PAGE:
perpetuate

[per-pech-oo-eyt]
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verb (used with object), per·pet·u·at·ed, per·pet·u·at·ing.
  1. to make perpetual.
  2. to preserve from extinction or oblivion: to perpetuate one's name.

Origin of perpetuate

First recorded in 1520–30, perpetuate is from the Latin word perpetuātus (past participle of perpetuāre, derivative of perpetuus uninterrupted). See perpetual, -ate1
Related formsper·pet·u·a·ble, adjectiveper·pet·u·a·tion, per·pet·u·ance [per-pech-oo-uhns] /pərˈpɛtʃ u əns/, nounper·pet·u·a·tor, nounnon·per·pet·u·ance, nounnon·per·pet·u·a·tion, nounun·per·pet·u·a·ble, adjectiveun·per·pet·u·at·ed, adjectiveun·per·pet·u·at·ing, adjective
Can be confusedperpetrate perpetuate

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Dictionary.com Unabridged Based on the Random House Unabridged Dictionary, © Random House, Inc. 2018


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British Dictionary definitions for perpetuate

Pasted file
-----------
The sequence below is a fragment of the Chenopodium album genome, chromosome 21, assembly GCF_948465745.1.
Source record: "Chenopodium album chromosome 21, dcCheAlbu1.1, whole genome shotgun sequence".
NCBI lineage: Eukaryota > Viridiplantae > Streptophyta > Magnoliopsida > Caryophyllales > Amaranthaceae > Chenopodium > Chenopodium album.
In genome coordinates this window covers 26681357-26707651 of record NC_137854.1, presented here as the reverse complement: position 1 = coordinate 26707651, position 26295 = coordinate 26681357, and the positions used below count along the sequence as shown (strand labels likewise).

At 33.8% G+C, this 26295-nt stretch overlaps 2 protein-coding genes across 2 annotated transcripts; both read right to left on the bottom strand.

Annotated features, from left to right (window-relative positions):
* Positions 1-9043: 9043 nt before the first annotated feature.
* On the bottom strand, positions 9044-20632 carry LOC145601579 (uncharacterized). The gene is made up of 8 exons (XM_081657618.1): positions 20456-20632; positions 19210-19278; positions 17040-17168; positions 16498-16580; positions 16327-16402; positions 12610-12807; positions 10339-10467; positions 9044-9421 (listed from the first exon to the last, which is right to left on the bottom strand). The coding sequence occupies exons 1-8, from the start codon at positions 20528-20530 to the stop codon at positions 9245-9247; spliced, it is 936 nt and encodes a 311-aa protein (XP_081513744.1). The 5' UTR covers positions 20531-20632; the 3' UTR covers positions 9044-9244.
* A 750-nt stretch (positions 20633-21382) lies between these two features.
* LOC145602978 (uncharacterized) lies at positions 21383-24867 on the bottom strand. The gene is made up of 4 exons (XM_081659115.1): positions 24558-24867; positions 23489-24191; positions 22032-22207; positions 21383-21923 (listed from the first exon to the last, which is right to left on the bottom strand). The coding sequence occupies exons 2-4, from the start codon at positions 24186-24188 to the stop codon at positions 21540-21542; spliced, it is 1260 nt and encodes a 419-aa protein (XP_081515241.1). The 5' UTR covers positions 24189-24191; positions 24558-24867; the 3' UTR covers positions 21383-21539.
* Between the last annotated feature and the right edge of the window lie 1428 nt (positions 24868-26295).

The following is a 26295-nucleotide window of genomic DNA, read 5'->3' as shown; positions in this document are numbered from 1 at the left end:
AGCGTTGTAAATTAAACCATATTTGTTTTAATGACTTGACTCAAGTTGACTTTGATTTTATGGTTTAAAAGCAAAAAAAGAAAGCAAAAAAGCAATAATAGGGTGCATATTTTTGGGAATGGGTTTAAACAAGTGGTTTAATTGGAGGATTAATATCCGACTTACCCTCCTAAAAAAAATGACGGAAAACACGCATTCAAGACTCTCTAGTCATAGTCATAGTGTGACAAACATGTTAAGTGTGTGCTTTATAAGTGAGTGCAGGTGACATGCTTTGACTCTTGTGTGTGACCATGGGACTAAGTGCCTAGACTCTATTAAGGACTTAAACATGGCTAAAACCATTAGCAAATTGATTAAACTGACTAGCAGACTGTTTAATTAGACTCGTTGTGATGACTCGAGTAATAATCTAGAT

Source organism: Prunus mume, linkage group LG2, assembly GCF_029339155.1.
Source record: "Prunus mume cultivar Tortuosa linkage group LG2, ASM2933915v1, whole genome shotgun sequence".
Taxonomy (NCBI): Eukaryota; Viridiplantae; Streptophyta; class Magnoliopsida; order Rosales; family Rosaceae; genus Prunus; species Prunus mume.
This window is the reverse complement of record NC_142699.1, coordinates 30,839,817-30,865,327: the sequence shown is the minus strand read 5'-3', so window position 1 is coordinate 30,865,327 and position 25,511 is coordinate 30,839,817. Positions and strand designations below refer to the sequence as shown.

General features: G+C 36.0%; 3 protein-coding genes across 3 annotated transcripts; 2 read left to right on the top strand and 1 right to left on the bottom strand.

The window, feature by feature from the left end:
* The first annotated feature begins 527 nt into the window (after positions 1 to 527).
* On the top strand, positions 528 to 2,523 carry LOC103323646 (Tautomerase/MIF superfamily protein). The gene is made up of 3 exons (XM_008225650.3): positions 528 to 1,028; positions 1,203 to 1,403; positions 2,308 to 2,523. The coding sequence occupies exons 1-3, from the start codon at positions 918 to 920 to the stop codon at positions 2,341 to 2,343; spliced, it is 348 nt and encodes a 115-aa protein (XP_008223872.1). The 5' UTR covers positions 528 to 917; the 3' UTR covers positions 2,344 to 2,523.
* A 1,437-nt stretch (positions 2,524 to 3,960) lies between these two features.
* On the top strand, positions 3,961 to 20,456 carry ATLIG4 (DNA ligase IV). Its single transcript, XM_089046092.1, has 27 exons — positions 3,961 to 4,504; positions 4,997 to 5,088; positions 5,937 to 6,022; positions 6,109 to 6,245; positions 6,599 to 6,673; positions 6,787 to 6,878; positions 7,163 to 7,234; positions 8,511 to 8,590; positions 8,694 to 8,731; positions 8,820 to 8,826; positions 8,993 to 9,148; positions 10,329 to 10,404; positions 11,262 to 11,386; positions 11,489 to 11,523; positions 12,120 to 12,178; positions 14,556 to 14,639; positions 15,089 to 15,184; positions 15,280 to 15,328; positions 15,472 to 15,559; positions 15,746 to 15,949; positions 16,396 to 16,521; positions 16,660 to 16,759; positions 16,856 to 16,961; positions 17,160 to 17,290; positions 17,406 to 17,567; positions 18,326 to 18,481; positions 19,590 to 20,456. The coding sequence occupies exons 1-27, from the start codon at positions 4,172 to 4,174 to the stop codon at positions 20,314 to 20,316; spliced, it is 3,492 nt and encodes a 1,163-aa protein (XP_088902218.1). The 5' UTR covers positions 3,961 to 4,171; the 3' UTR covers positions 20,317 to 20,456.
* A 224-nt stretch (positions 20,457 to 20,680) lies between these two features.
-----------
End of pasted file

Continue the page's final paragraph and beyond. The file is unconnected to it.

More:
perpetuate

verb
  1. (tr) to cause to continue or prevailto perpetuate misconceptions
Derived Formsperpetuation, noun

Word Origin for perpetuate

C16: from Latin perpetuāre to continue without interruption, from perpetuus perpetual

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Collins English Dictionary - Complete & Unabridged 2012 Digital Edition © William Collins Sons & Co. Ltd. 1979, 1986 © HarperCollins Publishers 1998, 2000, 2003, 2005, 2006, 2007, 2009, 2012

Word Origin and History for perpetuate
v.

1520s, a back-formation from perpetuation or else from Latin perpetuatus, past participle of perpetuare "to make perpetual," from perpetuus (see perpetual). Related: Perpetuated; Perpetuating.

Online Etymology Dictionary, © 2010 Douglas Harper